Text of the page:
Strong explosive activity has been occurring at Shiveluch (Kamchatka) volcano for the entirety of 2019, regularly ejecting particulates into the stratosphere and cooling the planet.
A moderately-large explosive eruption was registered at Shiveluch earlier this morning, Oct 02, producing an ash plume that rose to at least 30,000 ft (9.1 km) and a pyroclastic flow that traveled several km to the west from the active dome.
The eruption was likely a combination of an explosion at the lava dome and a partial collapse of fresh material from the active part of the dome in its upper NE sector, according to volcanodiscovery.com.
Particulates ejected to altitudes above 32,800 feet (10km), and into the stratosphere, have a direct cooling effect on the planet.
Stratovolcano: 3283 m / 10,771 ft
Kamchatka, Russia: 56.65°N / 161.36°E
Current status: ERUPTING (4 out of 5)
Shiveluch volcano is highly explosive and has a recent eruptive history littered with VEI 4s and 5s. It’s known for large pyroclastic flows, and as one of Kamchatka’s largest and most active volcanoes.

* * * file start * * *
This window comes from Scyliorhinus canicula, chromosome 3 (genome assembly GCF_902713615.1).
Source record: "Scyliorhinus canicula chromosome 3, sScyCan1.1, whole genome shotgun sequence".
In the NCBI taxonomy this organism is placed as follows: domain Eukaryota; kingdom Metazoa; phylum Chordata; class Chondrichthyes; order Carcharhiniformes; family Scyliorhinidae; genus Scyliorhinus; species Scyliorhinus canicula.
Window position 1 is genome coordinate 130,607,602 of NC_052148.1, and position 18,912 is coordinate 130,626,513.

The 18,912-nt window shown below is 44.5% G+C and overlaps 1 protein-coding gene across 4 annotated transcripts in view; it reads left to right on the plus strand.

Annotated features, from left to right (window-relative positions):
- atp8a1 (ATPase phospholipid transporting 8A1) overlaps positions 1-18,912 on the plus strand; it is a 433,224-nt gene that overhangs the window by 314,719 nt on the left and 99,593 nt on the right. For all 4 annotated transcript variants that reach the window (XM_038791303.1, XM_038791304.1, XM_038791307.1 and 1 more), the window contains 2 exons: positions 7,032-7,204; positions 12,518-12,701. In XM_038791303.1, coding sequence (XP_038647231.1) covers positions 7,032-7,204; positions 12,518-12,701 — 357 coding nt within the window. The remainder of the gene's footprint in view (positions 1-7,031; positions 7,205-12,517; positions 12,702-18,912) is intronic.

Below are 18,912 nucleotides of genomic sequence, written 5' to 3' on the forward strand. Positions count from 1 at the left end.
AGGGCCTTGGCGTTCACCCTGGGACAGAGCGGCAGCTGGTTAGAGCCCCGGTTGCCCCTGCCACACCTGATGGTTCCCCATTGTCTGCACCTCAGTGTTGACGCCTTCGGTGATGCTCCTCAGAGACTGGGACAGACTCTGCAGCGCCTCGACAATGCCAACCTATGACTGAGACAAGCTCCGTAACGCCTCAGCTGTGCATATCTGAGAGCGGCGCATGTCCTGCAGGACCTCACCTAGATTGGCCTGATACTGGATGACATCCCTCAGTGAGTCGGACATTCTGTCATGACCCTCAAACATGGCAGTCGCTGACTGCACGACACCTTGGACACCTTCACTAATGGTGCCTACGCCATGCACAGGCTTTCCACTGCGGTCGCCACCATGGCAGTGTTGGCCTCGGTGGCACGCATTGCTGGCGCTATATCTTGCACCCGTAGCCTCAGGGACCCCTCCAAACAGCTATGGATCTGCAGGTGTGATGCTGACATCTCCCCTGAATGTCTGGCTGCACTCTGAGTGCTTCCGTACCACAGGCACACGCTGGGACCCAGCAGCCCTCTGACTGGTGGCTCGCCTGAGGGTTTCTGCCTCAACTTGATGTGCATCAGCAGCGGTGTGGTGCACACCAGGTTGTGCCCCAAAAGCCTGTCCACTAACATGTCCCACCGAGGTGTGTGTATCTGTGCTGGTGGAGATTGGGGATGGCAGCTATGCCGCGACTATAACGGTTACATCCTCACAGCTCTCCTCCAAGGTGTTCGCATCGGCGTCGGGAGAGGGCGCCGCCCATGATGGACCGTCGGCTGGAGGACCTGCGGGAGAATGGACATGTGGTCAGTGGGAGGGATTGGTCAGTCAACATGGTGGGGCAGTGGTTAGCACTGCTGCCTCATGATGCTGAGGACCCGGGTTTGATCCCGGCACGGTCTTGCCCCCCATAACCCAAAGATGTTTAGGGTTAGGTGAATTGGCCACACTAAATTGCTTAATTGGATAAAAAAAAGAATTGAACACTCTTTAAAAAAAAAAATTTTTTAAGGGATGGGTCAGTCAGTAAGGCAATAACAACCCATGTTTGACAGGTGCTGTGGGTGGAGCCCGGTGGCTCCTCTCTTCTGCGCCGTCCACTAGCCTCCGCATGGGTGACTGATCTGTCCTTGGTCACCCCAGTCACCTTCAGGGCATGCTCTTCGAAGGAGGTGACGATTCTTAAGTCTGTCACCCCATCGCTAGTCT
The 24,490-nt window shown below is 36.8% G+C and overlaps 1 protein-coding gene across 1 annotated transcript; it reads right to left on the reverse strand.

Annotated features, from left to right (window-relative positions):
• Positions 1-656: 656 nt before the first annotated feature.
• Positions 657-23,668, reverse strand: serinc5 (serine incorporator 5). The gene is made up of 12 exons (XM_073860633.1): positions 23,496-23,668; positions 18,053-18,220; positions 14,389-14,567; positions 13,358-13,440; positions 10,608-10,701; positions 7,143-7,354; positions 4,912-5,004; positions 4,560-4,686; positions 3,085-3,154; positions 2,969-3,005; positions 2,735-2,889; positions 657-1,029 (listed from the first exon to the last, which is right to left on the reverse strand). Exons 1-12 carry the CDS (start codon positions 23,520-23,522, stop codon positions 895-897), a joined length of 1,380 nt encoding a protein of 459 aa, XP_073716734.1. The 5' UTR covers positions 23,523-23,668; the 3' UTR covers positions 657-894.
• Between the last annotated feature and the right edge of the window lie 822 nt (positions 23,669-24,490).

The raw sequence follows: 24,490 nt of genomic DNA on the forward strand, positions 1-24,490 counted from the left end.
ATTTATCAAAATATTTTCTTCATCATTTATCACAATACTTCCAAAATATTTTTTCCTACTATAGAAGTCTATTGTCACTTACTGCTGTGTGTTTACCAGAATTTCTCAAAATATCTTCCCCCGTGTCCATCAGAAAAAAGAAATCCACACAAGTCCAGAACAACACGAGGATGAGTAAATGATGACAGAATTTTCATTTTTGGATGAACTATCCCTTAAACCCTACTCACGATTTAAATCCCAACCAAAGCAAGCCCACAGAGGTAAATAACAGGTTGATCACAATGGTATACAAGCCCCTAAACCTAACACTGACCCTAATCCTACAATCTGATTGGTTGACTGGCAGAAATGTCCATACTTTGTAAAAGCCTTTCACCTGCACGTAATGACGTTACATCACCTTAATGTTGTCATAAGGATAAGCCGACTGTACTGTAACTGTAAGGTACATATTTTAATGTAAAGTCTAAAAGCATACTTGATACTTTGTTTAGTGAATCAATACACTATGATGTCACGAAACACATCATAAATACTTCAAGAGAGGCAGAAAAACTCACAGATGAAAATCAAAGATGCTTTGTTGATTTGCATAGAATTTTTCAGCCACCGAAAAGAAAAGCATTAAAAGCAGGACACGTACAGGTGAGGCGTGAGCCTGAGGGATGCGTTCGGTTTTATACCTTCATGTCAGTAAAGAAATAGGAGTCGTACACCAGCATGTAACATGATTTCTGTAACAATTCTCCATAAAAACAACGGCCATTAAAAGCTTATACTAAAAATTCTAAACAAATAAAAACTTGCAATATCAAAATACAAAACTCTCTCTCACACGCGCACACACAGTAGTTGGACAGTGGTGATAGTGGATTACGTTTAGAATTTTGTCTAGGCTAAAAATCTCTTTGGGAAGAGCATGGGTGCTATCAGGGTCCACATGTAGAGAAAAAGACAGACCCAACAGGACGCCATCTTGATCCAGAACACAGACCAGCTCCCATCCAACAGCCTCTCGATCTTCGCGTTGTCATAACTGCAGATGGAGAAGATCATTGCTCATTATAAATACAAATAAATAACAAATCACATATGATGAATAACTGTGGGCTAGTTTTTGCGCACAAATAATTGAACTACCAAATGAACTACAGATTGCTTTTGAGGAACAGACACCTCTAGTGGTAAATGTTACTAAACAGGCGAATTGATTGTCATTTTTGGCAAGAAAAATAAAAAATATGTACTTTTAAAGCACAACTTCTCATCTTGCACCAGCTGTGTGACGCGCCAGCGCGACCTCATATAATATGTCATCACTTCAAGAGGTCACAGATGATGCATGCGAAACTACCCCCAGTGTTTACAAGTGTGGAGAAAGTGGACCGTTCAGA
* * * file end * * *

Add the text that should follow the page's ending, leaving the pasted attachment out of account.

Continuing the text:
Eruption list: 1739(?), 1800(?), 1854 (Plinian eruption), 1879-83, 1897-98, 1905, 1928-29, 1930, 1944-50, 1964 (sub-Plinian, large dome collapse and debris flow), 1980-81, 1984, 1985, 1986-88, 1988, 1989 1990-94, 1997, 1998, 1999, 1999-ongoing
For more see VolcanoDiscovery.com
Seismic and Volcanic activity has been correlated to changes in our sun.
The recent global uptick in earthquakes and volcanic eruptions is likely attributed to the drop-off in solar activity, coronal holes, a waning magnetosphere, and the influx of Cosmic Rays penetrating silica-rich magma.
Check out these link for more info:
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Grand Solar Minimum + Pole Shift